Look no further than Yellen’s original vision – that the minutes provide ‘quantitative information.’ Given the choice, markets will trade off quantitative over qualitative (FedSpeak words) any day.
But wait! They’re both word constructs. Right? Well yes, but one of the inputs is controlled, the other a complete unknown given what some maverick Fed district president might short-circuit and say in a speech. High frequency traders can build algorithms around instances of key words in the minutes. But it’s anyone’s guess when it comes to FedSpeak, no hot money profit potential, no sex appeal.
The Associated Press’ Martin Crutsinger recently had the gumption to call out the Chair. The venue was the press conference that followed this June’s FOMC meeting and refers back to this past April’s minutes’ release. His question was too priceless to paraphrase, you’ll soon concur:
“When the April minutes were released, they caught markets by surprise. In there, they showed – they seemed to show that there was an active discussion of a possible June rate increase, something we hadn’t gotten from the policy statement that was issued right after the meeting. Was that a conscious decision to hold back and tell us in – when the minutes came out, about the June discussion? And if so, could you tell us what surprises we could see in the June minutes?”
Do the words, ‘you could have heard a pin drop,’ come to mind?
Yellen’s answers has to have gone down as one of the most uncomfortable of all time. To watch, that is. She starts out by contradicting her position on the power of the minutes to shape market perceptions with the following:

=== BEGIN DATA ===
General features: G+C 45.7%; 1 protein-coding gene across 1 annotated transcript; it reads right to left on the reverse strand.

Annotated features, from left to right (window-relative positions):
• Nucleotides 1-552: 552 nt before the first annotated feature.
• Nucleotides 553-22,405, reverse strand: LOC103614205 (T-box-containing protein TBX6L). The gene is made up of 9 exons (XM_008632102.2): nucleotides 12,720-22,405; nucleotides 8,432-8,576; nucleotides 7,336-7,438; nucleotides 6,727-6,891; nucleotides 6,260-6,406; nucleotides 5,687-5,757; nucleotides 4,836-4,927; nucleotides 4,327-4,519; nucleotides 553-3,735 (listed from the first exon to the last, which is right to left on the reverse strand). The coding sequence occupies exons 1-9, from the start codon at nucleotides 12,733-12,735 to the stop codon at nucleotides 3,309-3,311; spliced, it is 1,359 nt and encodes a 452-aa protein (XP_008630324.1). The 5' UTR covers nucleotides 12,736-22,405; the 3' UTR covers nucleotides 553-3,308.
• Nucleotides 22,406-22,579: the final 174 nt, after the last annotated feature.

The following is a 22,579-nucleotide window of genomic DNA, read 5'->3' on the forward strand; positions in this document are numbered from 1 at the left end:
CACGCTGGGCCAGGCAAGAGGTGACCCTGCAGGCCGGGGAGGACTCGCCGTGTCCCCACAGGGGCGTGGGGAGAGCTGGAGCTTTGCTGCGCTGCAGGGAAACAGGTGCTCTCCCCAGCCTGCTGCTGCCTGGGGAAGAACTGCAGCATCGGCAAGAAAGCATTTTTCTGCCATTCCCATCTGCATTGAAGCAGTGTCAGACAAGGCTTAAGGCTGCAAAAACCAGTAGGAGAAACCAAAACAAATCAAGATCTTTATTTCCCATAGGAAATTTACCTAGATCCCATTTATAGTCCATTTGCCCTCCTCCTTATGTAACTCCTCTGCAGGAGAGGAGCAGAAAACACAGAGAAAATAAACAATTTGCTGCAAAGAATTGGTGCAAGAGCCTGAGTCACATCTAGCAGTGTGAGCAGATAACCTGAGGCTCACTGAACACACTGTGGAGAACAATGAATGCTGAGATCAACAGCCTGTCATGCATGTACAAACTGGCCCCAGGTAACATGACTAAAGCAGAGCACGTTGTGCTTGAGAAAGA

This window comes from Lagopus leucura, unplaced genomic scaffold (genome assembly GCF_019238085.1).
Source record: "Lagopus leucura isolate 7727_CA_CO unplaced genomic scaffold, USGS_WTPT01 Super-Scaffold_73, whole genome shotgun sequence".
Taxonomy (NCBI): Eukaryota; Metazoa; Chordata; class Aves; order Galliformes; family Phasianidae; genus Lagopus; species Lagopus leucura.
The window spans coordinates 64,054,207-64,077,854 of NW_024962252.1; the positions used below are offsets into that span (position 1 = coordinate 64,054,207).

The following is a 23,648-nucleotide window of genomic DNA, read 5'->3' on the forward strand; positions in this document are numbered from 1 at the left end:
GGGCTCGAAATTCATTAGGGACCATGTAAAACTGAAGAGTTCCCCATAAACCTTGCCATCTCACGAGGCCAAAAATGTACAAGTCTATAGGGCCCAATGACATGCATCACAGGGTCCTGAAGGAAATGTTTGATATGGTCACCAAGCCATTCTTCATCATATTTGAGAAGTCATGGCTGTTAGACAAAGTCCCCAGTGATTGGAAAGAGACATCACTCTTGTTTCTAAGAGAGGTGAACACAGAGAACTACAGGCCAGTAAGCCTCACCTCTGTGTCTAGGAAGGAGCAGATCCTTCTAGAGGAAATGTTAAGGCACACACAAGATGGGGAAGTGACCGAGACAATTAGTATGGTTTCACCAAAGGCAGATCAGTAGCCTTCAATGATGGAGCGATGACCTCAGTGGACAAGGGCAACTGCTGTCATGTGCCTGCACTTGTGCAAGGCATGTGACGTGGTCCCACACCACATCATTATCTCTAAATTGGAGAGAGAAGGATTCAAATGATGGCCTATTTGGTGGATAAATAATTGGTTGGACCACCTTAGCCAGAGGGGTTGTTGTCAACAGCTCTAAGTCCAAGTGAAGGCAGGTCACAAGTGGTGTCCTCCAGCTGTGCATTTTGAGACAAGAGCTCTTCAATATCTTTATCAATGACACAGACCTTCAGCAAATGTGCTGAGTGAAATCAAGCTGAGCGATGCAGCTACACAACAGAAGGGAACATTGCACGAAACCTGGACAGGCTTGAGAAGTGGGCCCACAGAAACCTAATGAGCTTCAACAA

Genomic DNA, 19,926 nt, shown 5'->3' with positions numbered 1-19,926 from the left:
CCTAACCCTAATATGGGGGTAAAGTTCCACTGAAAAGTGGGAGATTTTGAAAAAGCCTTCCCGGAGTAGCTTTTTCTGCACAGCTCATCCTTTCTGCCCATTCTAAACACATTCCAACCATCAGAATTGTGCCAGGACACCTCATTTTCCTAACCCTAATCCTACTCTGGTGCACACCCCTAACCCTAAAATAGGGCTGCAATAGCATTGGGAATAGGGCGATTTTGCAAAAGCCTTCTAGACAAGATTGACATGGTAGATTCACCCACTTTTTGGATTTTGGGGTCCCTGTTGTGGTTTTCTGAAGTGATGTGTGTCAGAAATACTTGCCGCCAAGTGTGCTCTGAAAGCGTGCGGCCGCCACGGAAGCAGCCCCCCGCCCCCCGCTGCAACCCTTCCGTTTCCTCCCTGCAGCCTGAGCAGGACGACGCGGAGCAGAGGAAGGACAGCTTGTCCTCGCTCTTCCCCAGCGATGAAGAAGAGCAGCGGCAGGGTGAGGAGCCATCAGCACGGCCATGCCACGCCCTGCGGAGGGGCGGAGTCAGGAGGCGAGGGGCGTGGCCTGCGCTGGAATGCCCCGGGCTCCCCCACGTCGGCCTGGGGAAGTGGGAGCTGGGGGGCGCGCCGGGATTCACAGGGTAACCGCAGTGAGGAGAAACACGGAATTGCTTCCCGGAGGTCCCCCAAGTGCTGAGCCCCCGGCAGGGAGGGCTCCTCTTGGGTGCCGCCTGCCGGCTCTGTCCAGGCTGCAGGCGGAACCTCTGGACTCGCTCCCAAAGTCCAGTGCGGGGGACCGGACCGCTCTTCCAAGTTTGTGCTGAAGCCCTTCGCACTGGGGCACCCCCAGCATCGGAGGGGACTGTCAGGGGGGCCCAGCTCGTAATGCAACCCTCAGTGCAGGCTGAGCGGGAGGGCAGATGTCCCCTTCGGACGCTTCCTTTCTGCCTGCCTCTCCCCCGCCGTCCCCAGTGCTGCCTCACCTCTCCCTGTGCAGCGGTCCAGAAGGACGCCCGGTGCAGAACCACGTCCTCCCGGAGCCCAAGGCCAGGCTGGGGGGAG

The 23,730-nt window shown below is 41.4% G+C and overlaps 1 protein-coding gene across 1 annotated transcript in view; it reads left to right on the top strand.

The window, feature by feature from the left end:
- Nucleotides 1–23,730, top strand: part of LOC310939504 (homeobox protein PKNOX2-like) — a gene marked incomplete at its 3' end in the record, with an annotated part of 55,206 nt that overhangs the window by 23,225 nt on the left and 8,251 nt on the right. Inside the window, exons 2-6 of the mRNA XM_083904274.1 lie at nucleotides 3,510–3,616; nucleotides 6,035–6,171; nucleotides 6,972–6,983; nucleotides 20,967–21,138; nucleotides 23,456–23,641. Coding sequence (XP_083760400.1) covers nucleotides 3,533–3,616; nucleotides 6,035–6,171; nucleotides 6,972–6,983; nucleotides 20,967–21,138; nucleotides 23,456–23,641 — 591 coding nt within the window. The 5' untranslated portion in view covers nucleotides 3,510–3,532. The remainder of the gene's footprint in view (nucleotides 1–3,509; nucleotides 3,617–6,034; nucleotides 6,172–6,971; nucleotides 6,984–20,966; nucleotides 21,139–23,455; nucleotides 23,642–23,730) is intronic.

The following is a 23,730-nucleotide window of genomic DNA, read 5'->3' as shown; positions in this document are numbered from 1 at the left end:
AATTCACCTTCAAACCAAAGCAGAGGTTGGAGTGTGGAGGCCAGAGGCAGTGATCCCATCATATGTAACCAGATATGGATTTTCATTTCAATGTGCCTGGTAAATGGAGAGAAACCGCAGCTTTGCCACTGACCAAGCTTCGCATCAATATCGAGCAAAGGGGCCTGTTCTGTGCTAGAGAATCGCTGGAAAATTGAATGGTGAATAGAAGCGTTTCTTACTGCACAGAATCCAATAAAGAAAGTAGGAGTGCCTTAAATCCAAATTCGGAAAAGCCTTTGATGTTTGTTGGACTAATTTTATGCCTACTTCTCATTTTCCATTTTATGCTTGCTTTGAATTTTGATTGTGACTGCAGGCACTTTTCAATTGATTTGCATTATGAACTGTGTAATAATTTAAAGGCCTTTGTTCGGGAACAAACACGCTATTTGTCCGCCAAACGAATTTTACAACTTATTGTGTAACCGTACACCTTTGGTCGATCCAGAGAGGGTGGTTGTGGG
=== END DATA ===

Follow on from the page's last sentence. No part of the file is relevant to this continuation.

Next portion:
“So the minutes are always – have to be an accurate discussion of what happened at the meeting. So they’re not changed after the fact in order to correct possible misconceptions. There was a good deal of discussion at that meeting of the possibility of moving in June, and that appeared in the minutes.”
And then began the tap dance to top all tap dances. Apologies in advance for sharing the pain, but you simply have to close your eyes as if you were in the room, or watching on TV, to get from beginning to end, to feel the embarrassing burn.
“I suppose in the April statement, we gave no obvious hint or kind of calendar-based signal that June was a possibility. But I think if you look at the statement, we pointed to slower growth but pointed out that the fundamentals—there was no obvious fundamental reason for growth to have slowed. And we pointed to fundamentals underlying household spending decisions that remained on solid ground, suggesting that maybe this was something transitory that would disappear. We noted that labor market conditions continued to improve in line with our expectations, and we did downgrade somewhat our expressions of concern about the global risk environment. So I do think that there were hints in the April statement that the Committee was changing its views of what it was seeing in a direction. We continue to say that we think, if economic developments evolve in line with our expectations, the gradual and cautious further increases we expect to be appropriate. And I suppose I was somewhat surprised with the market interpretation of it. But the June meeting minutes—the minutes of the April meeting were an accurate summary of what had happened.”
Of course, that’s a bunch of hooey. Aside from the temerity of Esther George, the April statement read like a chorus of doves cooing in perfect harmony, moving mountains to “remain accommodative” until improvement was seen on both the inflation and